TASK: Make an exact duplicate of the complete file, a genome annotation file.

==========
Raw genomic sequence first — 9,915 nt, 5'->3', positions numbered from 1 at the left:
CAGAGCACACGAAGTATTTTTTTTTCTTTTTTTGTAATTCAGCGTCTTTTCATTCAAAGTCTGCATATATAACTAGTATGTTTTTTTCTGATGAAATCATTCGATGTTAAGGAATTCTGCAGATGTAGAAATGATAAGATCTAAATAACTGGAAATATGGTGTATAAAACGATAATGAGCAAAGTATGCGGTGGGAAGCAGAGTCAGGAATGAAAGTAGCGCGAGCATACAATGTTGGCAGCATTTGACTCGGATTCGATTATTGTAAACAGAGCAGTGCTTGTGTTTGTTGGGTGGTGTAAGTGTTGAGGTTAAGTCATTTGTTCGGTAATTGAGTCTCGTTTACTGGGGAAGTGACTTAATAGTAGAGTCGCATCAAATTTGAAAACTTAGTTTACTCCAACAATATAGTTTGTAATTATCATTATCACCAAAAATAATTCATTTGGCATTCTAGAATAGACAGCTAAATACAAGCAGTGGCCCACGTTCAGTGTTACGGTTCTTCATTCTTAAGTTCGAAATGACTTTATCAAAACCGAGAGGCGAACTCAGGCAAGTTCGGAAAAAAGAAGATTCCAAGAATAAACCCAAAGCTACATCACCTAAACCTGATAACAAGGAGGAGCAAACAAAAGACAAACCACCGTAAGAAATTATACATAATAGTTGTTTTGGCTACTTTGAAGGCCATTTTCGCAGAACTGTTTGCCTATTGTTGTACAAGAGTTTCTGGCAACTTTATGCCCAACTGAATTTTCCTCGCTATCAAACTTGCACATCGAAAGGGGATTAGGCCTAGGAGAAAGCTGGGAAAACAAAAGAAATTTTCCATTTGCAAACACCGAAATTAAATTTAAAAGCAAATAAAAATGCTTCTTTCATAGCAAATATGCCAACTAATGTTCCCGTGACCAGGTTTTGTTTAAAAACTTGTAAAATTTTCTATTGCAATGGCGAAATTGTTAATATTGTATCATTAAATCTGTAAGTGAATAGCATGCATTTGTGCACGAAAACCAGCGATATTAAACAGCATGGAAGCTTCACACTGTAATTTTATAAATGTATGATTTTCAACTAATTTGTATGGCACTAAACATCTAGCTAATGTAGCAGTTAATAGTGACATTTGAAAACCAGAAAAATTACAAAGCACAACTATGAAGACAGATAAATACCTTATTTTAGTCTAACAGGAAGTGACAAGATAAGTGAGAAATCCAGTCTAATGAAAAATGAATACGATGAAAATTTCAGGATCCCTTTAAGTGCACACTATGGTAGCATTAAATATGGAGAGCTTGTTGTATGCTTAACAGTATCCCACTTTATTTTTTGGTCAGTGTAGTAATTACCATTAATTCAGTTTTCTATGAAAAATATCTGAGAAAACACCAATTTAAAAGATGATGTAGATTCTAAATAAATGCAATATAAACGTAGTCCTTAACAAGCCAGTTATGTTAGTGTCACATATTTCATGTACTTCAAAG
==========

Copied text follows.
Raw genomic sequence first — 9,915 nt, 5'->3', positions numbered from 1 at the left:
CAGAGCACACGAAGTATTTTTTTTTCTTTTTTTGTAATTCAGCGTCTTTTCATTCAAAGTCTGCATATATAACTAGTATGTTTTTTTCTGATGAAATCATTCGATGTTAAGGAATTCTGCAGATGTAGAAATGATAAGATCTAAATAACTGGAAATATGGTGTATAAAACGATAATGAGCAAAGTATGCGGTGGGAAGCAGAGTCAGGAATGAAAGTAGCGCGAGCATACAATGTTGGCAGCATTTGACTCGGATTCGATTATTGTAAACAGAGCAGTGCTTGTGTTTGTTGGGTGGTGTAAGTGTTGAGGTTAAGTCATTTGTTCGGTAATTGAGTCTCGTTTACTGGGGAAGTGACTTAATAGTAGAGTCGCATCAAATTTGAAAACTTAGTTTACTCCAACAATATAGTTTGTAATTATCATTATCACCAAAAATAATTCATTTGGCATTCTAGAATAGACAGCTAAATACAAGCAGTGGCCCACGTTCAGTGTTACGGTTCTTCATTCTTAAGTTCGAAATGACTTTATCAAAACCGAGAGGCGAACTCAGGCAAGTTCGGAAAAAAGAAGATTCCAAGAATAAACCCAAAGCTACATCACCTAAACCTGATAACAAGGAGGAGCAAACAAAAGACAAACCACCGTAAGAAATTATACATAATAGTTGTTTTGGCTACTTTGAAGGCCATTTTCGCAGAACTGTTTGCCTATTGTTGTACAAGAGTTTCTGGCAACTTTATGCCCAACTGAATTTTCCTCGCTATCAAACTTGCACATCGAAAGGGGATTAGGCCTAGGAGAAAGCTGGGAAAACAAAAGAAATTTTCCATTTGCAAACACCGAAATTAAATTTAAAAGCAAATAAAAATGCTTCTTTCATAGCAAATATGCCAACTAATGTTCCCGTGACCAGGTTTTGTTTAAAAACTTGTAAAATTTTCTATTGCAATGGCGAAATTGTTAATATTGTATCATTAAATCTGTAAGTGAATAGCATGCATTTGTGCACGAAAACCAGCGATATTAAACAGCATGGAAGCTTCACACTGTAATTTTATAAATGTATGATTTTCAACTAATTTGTATGGCACTAAACATCTAGCTAATGTAGCAGTTAATAGTGACATTTGAAAACCAGAAAAATTACAAAGCACAACTATGAAGACAGATAAATACCTTATTTTAGTCTAACAGGAAGTGACAAGATAAGTGAGAAATCCAGTCTAATGAAAAATGAATACGATGAAAATTTCAGGATCCCTTTAAGTGCACACTATGGTAGCATTAAATATGGAGAGCTTGTTGTATGCTTAACAGTATCCCACTTTATTTTTTGGTCAGTGTAGTAATTACCATTAATTCAGTTTTCTATGAAAAATATCTGAGAAAACACCAATTTAAAAGATGATGTAGATTCTAAATAAATGCAATATAAACGTAGTCCTTAACAAGCCAGTTATGTTAGTGTCACATATTTCATGTACTTCAAAG